Written by Kevin Scott Hall
Don't Tell Mama – January 26, March 16
How refreshing it is to be reminded of why we do this art form called cabaret. Vickie Phillips, who for many years has made Don't Tell Mama—and other Sidney Myer-booked clubs before that—her performing home, brings joy and enthusiasm to her work as though she were doing it for the first time. Like a favorite aunt, she welcomes you to her party with a bubbly mix of stories, smart song choices, and a gleeful bit of mischief…and never less than one hundred percent commitment.
Ms. Phillips cut a striking figure as she began her recent show from the back of the intimate smaller room at the club, belting out Holly Near's "Don't Let the Singer Down." It served as both a welcome and an admonition; she'll do her thing, but she expects respect. Sporting a very red, short hairdo and a sturdy figure, Phillips used a lavalier microphone mounted at cheek level to a support wrapped around her neck. Purists may balk at such a choice, but it's clear she presents herself as a theatrical artist and it frees up her arms and hands, which added to her strong visual presence. Vocally, she gave Near's song more than it needed, but she was more relaxed as she began her second song.
That second song was "To Keep My Love Alive" (Rodgers & Hart), which she prefaced with the simple statement, "The first rule of cabaret is to reveal something about yourself." I don't think we were meant to believe she had offed her husbands, but the choice told us enough about Phillips's many tries at love—with abundant humor. She interpreted each verse so that each man became specific, not just a laundry list of comical deaths. Phillips also knows how to phrase to bring the most out of playful lyrics and rhymes.
She further displayed her comic chops with two Tom Lehrer songs, "Pollution" and "The Irish Ballad." The latter is a song about how an Irish lass does in her family members; while it may be thematically similar to the Rodgers and Hart piece, the choice reinforced the view that Phillips has a fun-loving, wicked side.
For all her comic deftness, however, she is also a capable dramatic actress. The monologue nature of Maltby and Shire's "Life Story"—an older woman reflecting on her post-divorce life: the sacrifices made to raise her child, and her yearning for meaningful work—was the perfect showcase for Phillips. As each verse ended with "I'm not complaining," we felt her bitterness, even if there was defiance in the tone. At one point, she fumbled a lyric but stayed in character, the inability to speak becoming part of the character's frustration. Another gem was the weaving together of "My Childhood" (Jacques Brel, Eric Blau), "Come Away Melinda" (Fran Minkoff, Fred Hellerman), and "In My Own Lifetime" (Harnick & Bock): different eras and styles, but together a powerful anti-war cry. By the time she began the third song with "In my own lifetime, I want to see the fighting cease," audience members could be seen dabbing their eyes with their cocktail napkins.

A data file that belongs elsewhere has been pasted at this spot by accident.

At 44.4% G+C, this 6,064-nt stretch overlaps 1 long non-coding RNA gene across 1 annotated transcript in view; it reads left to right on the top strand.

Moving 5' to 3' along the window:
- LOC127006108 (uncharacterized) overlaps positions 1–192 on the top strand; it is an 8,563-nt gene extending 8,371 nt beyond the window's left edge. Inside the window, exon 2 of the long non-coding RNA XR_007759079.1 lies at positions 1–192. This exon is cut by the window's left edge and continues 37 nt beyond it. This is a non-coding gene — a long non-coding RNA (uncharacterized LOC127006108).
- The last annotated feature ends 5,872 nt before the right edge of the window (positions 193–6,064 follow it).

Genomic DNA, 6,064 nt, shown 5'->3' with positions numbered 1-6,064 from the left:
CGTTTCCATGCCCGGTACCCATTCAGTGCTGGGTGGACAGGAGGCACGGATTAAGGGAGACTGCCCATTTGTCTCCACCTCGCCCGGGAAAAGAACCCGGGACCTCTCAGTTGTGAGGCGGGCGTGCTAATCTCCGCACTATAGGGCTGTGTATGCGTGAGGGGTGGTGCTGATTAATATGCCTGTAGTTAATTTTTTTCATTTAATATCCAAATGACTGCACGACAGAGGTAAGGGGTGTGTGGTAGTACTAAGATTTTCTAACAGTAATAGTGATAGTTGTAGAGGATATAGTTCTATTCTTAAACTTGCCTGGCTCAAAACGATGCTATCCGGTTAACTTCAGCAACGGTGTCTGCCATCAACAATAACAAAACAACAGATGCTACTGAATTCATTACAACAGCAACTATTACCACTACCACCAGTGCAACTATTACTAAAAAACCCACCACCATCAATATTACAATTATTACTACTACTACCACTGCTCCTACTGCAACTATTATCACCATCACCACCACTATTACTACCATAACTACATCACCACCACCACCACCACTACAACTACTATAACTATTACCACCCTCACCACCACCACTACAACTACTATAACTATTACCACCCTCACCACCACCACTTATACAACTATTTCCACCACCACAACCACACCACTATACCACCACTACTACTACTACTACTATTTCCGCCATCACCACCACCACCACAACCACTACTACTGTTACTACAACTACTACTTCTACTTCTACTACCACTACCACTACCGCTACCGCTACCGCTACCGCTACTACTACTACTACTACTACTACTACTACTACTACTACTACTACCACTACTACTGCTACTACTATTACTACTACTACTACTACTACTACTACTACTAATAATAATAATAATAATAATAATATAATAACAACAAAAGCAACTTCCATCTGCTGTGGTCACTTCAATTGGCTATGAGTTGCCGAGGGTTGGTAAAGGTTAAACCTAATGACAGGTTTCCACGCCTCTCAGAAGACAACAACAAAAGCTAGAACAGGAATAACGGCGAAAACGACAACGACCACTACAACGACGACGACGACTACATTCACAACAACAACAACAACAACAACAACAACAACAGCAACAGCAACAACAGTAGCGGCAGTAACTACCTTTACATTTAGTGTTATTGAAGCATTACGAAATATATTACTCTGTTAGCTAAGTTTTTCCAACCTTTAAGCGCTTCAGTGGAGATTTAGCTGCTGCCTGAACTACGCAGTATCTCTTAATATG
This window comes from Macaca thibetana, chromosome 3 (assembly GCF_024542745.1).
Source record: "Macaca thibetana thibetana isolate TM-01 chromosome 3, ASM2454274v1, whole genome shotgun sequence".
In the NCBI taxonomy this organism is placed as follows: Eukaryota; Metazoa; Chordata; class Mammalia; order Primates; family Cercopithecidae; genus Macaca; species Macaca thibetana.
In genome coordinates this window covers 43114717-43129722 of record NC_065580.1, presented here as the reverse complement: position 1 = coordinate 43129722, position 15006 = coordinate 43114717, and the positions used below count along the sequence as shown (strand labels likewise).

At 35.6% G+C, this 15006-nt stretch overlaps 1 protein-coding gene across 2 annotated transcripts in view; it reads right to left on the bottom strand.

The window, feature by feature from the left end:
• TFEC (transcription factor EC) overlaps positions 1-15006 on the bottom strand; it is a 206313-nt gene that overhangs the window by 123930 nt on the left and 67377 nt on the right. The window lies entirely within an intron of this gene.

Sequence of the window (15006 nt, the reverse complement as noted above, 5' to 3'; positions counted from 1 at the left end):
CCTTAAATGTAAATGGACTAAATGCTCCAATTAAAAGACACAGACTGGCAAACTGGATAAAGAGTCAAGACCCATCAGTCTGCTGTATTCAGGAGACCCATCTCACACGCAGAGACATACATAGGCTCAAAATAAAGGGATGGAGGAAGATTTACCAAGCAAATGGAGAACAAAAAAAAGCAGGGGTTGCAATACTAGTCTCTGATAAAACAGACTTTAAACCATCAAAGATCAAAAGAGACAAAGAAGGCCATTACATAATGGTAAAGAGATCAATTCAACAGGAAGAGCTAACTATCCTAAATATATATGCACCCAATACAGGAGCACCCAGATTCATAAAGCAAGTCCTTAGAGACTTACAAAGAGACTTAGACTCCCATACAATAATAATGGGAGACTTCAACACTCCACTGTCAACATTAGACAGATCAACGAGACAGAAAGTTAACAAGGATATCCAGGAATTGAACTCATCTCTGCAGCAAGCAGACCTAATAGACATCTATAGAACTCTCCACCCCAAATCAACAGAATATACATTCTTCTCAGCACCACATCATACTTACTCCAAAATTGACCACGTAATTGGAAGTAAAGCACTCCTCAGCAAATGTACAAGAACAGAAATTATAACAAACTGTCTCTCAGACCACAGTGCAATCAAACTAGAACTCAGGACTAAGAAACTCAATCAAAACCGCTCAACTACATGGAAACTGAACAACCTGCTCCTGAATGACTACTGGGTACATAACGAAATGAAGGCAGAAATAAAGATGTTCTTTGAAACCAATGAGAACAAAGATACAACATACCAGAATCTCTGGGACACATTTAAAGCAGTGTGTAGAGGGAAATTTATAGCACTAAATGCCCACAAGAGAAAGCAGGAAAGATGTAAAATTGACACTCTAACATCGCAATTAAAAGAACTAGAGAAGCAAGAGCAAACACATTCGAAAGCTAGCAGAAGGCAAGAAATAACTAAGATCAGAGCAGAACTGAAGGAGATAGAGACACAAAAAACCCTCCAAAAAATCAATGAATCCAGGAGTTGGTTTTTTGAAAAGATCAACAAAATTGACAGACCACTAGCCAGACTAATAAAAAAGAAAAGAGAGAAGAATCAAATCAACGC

Throughout, we felt we knew Phillips, even though she never really told us much about herself—exactly the way it should be done. Sometimes she chatted about previous shows, her love of old movies, or an anecdote about a song. Her enthusiasm was contagious.
On this night, she worked for the first time with Tracy Stark as musical director. Stark, who has a love of rock and rhythm & blues, and harkens from the pop singer-songwriter world, would not seem the obvious choice for this material. However, the diversity of style and sensibilities and the two women's being of different generations combined to create a memorable pairing. Stark harmonized beautifully with Phillips, and the care she took with each arrangement and her concentration on the singer's every nuance marked her—if there were still any doubt—as one of the best in the business. The capper to both of their work was the "A to Z" movie medley—that's right, 26 songs, delivered in ten minutes. They were clearly having a ball with it, and so were we.
Phillips's pitch can be unsteady when she hits those high notes. Lowering the keys slightly on a few songs would probably solve the problem. Regardless of that, Phillips sails through with love, strength, intelligence, and commitment to her art. It is evident that she performs for the love of it, and will continue to do so. We could all learn a few lessons from her.